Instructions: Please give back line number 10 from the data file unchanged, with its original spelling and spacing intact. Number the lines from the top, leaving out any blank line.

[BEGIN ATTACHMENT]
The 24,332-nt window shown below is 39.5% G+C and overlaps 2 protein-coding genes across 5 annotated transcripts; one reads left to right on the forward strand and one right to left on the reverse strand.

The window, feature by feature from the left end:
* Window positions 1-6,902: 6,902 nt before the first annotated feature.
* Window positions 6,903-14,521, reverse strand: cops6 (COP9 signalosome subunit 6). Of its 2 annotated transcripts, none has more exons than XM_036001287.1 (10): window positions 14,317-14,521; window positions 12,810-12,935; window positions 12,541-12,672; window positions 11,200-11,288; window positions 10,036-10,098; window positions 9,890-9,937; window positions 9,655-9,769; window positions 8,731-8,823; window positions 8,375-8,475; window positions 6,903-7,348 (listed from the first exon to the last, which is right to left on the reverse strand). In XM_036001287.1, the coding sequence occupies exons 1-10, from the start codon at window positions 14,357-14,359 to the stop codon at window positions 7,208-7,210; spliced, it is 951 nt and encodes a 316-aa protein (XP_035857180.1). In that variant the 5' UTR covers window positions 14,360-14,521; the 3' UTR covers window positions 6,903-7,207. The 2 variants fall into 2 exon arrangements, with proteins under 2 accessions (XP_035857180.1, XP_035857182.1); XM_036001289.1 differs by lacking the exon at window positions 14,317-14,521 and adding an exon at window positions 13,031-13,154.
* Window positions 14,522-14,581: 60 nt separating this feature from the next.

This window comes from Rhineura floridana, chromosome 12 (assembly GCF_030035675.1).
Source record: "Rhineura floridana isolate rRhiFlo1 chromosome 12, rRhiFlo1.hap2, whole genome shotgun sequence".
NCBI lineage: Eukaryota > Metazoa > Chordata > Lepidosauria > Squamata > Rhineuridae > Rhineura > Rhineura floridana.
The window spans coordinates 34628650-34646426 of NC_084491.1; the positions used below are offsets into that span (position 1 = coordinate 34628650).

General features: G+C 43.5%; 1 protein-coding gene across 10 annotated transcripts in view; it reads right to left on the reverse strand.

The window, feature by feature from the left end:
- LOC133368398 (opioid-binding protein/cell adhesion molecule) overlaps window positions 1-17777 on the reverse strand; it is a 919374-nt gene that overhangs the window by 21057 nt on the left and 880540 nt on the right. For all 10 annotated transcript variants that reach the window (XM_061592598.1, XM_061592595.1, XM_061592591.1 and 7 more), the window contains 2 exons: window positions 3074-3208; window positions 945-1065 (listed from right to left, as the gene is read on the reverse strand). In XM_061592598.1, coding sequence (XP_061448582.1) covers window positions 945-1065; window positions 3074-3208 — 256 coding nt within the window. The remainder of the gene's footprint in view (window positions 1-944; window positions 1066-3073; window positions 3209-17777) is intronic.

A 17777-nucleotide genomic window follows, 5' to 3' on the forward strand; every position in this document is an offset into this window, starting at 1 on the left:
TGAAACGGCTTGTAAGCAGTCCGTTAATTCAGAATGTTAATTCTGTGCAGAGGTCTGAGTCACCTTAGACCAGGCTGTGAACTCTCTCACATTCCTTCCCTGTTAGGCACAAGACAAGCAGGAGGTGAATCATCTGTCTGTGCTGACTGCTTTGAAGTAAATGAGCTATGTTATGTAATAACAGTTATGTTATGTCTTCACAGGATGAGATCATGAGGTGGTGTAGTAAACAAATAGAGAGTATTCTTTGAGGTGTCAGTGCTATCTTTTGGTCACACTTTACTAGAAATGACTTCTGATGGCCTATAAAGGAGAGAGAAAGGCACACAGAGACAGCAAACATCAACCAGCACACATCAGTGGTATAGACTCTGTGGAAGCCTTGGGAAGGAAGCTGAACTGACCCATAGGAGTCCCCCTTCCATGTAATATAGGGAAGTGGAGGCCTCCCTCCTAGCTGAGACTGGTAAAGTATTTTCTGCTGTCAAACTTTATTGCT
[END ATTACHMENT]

General features: G+C 43.5%; 1 protein-coding gene across 10 annotated transcripts in view; it reads right to left on the reverse strand.